Fairfax County, Virginia, September 1, 2012
It was spur-of-the-moment fishing.
I woke up around 6am and realized I had a three hour window of fishing opportunity so I quickly grabbed some gear and in 20 minutes I was standing in heavy fog fly fishing for bass on a nearby body of water.
There were baitfish swimming near the surface and every couple of minutes there would be a huge splash as something big blasted the school from below. Panicked fish scattered and jumped as they attempted to elude the predator, making a noise like a handful of pebbles hitting the water. I started off with a small black over white Clouser minnow around size 8 and when that didn’t work I downsized to an all black size 12 but neither fly worked. All I managed to do was get one of them stuck on an underwater obstruction and wound up breaking it off.
I continued to fish around the perimeter but the action was slow. I caught several bluegill, but I wanted bass. As I turned around to fish back towards the car I switched to a large subsurface worm fly and began dredging the bottom.
I used a slow retrieve. Think worm. I am the worm, therefore I will move the fly like a worm. It worked. On the second cast it felt like I snagged bottom but it was followed by the bass head shake and the line took off for deeper water. I quickly landed and released the fish then cast back in the general area and began the slow strip action. A couple of casts later I had another bass in hand.
It was almost time to leave and I was down to my last couple of casts when I got a very solid strike close to shore. I could tell this was a large bass because it took all the fly line in the stripping basket and pulled drag on the reel. For some reason the fish never charged for deeper water and I fought it close to shore. The bass jumped a couple of times and I could see that it was a very decent fish but on his fourth jump it threw the fly and I had to duck as it came zinging back at me. After untangling the mess from the bushes and grass I wanted to throw a few more casts but it was really time to leave. I wanted to do the old ‘just one more cast’ routine, but I knew if I wasn’t home in time that would be the end of fishing for awhile.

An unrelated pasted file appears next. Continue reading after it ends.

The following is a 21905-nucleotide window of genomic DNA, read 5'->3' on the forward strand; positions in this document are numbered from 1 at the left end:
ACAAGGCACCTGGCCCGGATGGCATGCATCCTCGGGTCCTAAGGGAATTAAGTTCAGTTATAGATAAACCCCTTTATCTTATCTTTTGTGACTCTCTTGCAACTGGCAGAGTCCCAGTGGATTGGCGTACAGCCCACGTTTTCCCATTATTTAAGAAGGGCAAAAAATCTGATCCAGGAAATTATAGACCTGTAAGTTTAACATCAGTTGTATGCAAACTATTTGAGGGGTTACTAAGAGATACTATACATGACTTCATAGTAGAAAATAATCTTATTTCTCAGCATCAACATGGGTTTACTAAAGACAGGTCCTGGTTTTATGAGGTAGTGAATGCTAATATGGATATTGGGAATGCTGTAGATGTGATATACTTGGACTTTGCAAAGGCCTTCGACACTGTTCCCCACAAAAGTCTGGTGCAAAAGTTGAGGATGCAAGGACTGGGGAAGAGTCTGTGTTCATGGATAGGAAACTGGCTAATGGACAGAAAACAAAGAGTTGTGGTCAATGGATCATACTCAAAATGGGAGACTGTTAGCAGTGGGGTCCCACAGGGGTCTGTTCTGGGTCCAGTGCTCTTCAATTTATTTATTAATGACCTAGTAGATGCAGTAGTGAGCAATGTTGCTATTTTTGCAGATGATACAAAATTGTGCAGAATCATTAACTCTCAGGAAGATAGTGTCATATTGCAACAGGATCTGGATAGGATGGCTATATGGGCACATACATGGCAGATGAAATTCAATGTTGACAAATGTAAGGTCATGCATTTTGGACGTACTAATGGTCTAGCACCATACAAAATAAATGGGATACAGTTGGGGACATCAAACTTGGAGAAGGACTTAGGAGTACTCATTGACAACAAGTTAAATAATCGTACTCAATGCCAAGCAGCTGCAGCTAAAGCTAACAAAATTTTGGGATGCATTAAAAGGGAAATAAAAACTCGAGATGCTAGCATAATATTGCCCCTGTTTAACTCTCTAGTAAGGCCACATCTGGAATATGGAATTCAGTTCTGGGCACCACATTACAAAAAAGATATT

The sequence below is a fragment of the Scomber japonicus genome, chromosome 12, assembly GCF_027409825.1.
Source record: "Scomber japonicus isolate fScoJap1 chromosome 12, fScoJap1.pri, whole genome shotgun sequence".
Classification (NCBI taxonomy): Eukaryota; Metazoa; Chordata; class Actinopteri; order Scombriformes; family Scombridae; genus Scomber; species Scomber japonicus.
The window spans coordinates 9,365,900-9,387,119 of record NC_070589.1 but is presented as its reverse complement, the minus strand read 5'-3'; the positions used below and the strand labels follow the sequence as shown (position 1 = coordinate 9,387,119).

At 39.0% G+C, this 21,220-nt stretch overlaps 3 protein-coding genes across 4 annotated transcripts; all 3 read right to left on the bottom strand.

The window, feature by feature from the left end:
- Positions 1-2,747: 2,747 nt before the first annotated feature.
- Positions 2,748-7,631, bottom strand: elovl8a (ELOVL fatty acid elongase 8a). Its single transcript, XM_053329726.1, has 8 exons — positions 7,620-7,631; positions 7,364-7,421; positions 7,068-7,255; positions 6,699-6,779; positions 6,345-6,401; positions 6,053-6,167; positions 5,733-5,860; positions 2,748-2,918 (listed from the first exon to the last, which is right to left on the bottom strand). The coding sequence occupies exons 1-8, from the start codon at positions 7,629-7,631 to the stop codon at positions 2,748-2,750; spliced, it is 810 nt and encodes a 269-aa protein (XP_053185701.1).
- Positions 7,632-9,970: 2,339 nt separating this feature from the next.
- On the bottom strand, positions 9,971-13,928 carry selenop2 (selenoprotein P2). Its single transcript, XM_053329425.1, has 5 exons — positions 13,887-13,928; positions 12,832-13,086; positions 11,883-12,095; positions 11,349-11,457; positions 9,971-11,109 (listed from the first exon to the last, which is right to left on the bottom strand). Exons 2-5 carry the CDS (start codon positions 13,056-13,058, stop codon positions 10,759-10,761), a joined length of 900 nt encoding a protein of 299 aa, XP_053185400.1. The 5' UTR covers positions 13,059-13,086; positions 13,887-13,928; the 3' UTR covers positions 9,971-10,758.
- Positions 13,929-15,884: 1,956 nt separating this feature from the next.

EQUIPMENT: I used a 5 weight rod overlined with a 6 weight line to get the rod loaded in tight quarters. The line has an extra long head which allows for roll casting heavy flies when there is no backcast room. I use a selection of reject and experimental flies--tpond and impoundment fish aren’t too picky about what they eat. I’ve caught some of the biggest bass on hot pink Crazy Charlies.